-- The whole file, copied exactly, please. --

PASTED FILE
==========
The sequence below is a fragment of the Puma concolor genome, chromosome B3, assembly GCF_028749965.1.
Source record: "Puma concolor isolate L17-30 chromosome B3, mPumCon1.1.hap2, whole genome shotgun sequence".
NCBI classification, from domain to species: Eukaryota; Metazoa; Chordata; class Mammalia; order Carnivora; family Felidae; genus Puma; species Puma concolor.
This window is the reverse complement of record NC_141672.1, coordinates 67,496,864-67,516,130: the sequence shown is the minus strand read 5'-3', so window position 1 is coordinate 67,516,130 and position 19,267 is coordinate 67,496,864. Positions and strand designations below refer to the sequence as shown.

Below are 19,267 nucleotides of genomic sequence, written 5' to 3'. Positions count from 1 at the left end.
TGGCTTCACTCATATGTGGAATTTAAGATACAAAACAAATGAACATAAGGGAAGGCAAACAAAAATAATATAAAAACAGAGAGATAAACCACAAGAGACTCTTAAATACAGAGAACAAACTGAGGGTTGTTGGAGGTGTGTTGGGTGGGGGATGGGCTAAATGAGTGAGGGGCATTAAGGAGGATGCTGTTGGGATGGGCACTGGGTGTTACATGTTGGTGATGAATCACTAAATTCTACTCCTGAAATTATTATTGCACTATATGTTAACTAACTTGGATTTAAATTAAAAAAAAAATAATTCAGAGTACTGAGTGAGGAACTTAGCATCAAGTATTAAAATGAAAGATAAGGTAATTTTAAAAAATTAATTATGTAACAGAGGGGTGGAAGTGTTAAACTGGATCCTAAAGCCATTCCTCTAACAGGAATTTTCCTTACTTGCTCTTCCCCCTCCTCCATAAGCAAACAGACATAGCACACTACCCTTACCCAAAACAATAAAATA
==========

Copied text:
The sequence below is a fragment of the Puma concolor genome, chromosome B3, assembly GCF_028749965.1.
Source record: "Puma concolor isolate L17-30 chromosome B3, mPumCon1.1.hap2, whole genome shotgun sequence".
NCBI classification, from domain to species: Eukaryota; Metazoa; Chordata; class Mammalia; order Carnivora; family Felidae; genus Puma; species Puma concolor.
This window is the reverse complement of record NC_141672.1, coordinates 67,496,864-67,516,130: the sequence shown is the minus strand read 5'-3', so window position 1 is coordinate 67,516,130 and position 19,267 is coordinate 67,496,864. Positions and strand designations below refer to the sequence as shown.

Below are 19,267 nucleotides of genomic sequence, written 5' to 3'. Positions count from 1 at the left end.
TGGCTTCACTCATATGTGGAATTTAAGATACAAAACAAATGAACATAAGGGAAGGCAAACAAAAATAATATAAAAACAGAGAGATAAACCACAAGAGACTCTTAAATACAGAGAACAAACTGAGGGTTGTTGGAGGTGTGTTGGGTGGGGGATGGGCTAAATGAGTGAGGGGCATTAAGGAGGATGCTGTTGGGATGGGCACTGGGTGTTACATGTTGGTGATGAATCACTAAATTCTACTCCTGAAATTATTATTGCACTATATGTTAACTAACTTGGATTTAAATTAAAAAAAAAATAATTCAGAGTACTGAGTGAGGAACTTAGCATCAAGTATTAAAATGAAAGATAAGGTAATTTTAAAAAATTAATTATGTAACAGAGGGGTGGAAGTGTTAAACTGGATCCTAAAGCCATTCCTCTAACAGGAATTTTCCTTACTTGCTCTTCCCCCTCCTCCATAAGCAAACAGACATAGCACACTACCCTTACCCAAAACAATAAAATA